The shutting of the gates by 13 apprentices, which happened on 7 December 1680, is commemorated each year on the first Saturday of December, dubbed "Lundy's Day". The commemoration is organised by the Apprentice Boys of Derry, a Protestant association. The day usually starts with the firing of one and then three cannon shots, meaning 13, from the walls at midnight on Friday. Then follows the ceremony of the touching of the four original gates: Bishops Gate, Butchers Gate, Shipquay Gate, and Ferryquay Gate. On Saturday, first the members of the Apprentice Boys clubs domiciled outside the walls march to the Apprentice Boys Memorial Hall. Then the assembled members march through the city from the Hall to St. Columb's Cathedral where a thanks-giving service is held. After the service a wreath is laid at the Siege Heroes Mound in the cathedral grounds. Finally, Lundy is burned in effigy as a traitor.
The end of the siege, which is taken to have happened on 1 August 1689, old style, when the besieged discovered that the besieging troops had left, is celebrated by the Relief of Derry parade, usually held on the second Saturday of August. This day is chosen because it usually is near 11 August, which is the new style equivalent of 1 August. This parade is one of the events of the week-long Maiden City Festival. In 1969 a confrontation between Protestants and Catholics during the Relief of Derry parade started the Battle of the Bogside, but recent parades have been largely peaceful.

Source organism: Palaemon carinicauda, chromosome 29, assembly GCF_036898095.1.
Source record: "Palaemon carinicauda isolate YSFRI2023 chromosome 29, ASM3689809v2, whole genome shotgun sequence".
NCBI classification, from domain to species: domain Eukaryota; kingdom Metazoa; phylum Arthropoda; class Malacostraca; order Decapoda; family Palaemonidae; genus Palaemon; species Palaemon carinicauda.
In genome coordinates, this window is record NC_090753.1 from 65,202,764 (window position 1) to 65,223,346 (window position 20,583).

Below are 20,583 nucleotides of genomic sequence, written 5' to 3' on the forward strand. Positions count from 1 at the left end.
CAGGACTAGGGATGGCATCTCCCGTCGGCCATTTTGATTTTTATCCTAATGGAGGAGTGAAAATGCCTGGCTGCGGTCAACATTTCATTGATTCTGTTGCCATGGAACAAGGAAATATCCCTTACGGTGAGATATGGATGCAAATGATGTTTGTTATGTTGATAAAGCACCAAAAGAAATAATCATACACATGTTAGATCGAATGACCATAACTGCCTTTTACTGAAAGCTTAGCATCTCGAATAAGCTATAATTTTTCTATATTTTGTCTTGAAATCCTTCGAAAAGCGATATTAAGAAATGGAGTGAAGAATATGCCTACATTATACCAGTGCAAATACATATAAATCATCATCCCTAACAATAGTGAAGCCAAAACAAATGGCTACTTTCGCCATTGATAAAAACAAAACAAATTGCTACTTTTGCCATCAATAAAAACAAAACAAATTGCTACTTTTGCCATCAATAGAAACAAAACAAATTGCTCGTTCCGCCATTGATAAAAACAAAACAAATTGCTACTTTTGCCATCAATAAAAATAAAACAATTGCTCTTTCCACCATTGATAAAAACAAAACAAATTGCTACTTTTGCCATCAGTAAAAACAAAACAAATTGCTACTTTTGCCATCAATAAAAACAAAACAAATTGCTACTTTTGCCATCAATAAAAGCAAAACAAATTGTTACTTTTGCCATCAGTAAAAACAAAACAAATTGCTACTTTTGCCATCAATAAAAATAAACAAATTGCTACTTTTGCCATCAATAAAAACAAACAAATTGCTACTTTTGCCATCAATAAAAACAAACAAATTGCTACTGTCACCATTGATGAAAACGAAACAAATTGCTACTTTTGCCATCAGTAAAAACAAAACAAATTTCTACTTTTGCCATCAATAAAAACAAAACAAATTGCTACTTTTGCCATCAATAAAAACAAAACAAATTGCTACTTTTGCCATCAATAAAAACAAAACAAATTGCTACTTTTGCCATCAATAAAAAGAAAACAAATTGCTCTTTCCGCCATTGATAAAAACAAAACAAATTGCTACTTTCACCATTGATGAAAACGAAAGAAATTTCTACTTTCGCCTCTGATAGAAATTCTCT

Walker's Pillar was built 1826-1828 on the Royal Bastion. The monument consisted of a column crowned by a statue of George Walker. In the night of 27 August 1973, the Provisional IRA blew the column up. The plinth remains.
The Browning Memorial Plaque is affixed to the city wall on Guildhall Square. It commemorates Michael (or Micaiah) Browning, the Master of the Mountjoy. The inscription cites from
The popular song "Derry's Walls" commemorates the siege. The author is unknown. The chorus reads:
- We'll fight and don't surrender
- But come when duty calls,
- With heart and hand and sword and shield
- We'll guard old Derry's Walls.
Notes and References
- During the period covered in this article, England, Scotland and Ireland used the Julian Calendar (i.e. Old Style), whereas France and the Netherlands used the Gregorian calendar (i.e. New Style). The difference was 10 days at the given time. See Old Style and New Style dates.